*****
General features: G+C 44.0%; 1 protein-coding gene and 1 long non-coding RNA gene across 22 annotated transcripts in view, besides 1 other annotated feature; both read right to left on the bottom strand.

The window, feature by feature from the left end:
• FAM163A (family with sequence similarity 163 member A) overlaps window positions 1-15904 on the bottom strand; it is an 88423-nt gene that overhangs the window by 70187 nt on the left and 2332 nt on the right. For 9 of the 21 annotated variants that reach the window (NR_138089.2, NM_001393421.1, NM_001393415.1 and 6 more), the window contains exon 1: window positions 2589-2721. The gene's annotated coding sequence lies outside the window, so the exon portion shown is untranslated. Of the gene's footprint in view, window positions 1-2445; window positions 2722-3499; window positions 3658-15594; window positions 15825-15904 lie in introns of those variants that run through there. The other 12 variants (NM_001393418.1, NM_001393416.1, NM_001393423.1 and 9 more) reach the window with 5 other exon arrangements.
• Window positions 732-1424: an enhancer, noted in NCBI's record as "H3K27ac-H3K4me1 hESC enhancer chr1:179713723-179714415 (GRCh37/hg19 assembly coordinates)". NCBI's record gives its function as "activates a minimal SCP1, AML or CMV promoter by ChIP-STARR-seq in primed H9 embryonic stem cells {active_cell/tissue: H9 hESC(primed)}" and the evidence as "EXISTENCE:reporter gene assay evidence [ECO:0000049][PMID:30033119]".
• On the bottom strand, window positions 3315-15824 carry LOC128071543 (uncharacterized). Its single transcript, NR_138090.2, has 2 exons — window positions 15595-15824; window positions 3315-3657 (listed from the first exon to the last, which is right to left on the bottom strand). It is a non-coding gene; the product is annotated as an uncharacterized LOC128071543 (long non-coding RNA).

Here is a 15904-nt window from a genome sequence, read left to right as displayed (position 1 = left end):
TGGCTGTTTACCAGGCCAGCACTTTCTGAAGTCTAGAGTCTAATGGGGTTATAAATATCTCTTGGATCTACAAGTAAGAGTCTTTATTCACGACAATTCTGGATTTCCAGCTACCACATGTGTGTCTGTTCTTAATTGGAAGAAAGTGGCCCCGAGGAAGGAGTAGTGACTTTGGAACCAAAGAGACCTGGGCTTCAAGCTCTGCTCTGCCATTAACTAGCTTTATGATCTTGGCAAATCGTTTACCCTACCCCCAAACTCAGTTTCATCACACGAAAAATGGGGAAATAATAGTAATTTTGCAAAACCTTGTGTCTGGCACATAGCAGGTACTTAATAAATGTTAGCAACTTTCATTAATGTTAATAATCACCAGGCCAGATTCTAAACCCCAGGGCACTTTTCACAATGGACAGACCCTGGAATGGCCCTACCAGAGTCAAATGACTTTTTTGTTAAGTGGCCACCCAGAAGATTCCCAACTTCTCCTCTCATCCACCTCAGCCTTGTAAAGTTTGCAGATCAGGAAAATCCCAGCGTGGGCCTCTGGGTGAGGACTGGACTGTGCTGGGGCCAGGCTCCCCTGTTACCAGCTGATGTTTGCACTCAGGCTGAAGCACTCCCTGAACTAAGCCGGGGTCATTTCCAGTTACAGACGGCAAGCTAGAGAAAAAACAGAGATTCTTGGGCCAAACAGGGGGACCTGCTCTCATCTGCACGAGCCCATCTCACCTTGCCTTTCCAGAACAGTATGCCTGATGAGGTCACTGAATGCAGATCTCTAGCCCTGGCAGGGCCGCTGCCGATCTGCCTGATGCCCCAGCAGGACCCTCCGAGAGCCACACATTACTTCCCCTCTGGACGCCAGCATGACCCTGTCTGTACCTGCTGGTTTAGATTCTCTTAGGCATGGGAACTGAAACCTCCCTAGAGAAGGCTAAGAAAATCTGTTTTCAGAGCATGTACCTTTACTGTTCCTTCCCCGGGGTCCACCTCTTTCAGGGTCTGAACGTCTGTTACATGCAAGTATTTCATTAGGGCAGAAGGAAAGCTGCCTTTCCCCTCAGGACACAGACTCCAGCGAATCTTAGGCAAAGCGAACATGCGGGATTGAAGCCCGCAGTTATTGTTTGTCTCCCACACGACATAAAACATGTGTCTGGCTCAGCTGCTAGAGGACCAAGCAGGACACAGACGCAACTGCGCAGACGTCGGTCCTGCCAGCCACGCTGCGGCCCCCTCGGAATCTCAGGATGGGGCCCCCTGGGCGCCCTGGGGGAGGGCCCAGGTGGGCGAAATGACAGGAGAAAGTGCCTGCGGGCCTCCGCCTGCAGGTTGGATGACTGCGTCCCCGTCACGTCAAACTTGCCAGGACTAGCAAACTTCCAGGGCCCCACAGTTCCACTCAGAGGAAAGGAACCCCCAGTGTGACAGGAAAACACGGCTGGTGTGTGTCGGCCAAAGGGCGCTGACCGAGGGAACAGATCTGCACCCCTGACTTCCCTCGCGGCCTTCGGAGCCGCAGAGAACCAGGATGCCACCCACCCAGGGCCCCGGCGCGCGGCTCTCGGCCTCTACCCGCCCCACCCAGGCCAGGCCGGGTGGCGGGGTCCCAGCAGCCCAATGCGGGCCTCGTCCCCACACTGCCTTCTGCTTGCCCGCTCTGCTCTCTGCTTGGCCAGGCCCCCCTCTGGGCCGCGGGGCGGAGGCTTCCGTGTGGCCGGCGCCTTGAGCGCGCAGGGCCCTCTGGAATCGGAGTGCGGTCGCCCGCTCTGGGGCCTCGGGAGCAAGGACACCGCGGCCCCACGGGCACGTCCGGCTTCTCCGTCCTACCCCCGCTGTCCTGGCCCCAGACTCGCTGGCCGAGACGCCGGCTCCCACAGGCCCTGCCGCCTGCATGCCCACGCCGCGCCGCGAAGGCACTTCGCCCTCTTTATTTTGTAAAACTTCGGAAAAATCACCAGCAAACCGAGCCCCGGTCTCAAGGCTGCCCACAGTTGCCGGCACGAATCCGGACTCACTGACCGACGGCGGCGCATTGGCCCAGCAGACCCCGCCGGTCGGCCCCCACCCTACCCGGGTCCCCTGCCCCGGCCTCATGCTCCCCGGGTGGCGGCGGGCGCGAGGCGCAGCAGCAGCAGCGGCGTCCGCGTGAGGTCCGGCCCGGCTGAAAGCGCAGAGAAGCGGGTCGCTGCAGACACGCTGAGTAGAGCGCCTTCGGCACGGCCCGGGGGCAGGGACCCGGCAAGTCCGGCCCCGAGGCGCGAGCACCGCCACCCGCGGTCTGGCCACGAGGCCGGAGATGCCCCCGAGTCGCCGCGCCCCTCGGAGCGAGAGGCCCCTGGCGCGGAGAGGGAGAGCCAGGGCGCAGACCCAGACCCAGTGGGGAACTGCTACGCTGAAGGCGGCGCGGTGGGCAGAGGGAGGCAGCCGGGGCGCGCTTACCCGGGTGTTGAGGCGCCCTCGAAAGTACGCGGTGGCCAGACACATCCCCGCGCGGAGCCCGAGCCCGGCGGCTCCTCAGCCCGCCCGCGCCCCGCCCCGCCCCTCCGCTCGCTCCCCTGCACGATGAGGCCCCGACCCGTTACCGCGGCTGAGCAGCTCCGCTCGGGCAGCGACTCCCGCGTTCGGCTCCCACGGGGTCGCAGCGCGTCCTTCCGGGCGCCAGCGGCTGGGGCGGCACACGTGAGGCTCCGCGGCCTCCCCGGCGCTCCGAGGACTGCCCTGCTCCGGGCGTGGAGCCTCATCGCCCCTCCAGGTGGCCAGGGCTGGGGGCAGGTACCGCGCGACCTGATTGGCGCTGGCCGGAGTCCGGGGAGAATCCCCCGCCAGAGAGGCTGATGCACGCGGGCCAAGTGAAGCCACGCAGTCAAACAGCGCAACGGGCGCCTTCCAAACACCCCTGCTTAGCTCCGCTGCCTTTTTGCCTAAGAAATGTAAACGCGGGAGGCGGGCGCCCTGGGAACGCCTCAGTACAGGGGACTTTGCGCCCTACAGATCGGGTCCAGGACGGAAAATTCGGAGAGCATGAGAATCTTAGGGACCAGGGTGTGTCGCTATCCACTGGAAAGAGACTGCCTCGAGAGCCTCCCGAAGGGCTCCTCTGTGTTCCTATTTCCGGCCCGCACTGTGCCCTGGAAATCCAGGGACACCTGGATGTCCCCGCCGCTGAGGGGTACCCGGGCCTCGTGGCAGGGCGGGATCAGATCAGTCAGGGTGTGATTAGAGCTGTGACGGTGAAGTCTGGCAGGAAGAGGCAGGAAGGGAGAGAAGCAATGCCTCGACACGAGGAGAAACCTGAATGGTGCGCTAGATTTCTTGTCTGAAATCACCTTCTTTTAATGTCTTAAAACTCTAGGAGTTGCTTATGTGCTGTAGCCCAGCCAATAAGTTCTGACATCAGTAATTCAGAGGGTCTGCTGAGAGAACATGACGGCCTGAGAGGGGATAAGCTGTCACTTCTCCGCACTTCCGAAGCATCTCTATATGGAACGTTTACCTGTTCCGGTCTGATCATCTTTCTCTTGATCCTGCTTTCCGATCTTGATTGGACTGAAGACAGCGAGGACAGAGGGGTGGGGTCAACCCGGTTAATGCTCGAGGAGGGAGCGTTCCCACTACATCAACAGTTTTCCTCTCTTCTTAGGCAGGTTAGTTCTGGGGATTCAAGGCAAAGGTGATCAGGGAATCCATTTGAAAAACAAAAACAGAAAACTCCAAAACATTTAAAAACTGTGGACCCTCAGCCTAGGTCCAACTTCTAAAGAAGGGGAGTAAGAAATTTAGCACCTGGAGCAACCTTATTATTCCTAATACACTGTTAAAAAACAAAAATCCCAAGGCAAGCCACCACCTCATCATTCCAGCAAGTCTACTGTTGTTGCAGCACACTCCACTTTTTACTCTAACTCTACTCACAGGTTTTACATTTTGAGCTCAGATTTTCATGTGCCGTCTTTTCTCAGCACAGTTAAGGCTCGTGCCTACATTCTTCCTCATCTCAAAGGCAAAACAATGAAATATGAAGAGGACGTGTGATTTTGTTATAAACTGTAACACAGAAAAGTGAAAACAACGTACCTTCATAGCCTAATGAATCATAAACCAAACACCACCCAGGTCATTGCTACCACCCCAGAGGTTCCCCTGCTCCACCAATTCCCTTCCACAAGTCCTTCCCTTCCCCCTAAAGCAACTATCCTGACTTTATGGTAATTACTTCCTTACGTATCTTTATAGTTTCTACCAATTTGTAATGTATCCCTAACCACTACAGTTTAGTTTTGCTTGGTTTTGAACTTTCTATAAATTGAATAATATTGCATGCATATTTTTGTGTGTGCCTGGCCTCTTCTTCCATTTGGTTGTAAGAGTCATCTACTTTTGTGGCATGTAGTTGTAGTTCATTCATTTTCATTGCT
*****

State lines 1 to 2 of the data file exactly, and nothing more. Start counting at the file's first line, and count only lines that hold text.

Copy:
General features: G+C 44.0%; 1 protein-coding gene and 1 long non-coding RNA gene across 22 annotated transcripts in view, besides 1 other annotated feature; both read right to left on the bottom strand.

The window, feature by feature from the left end: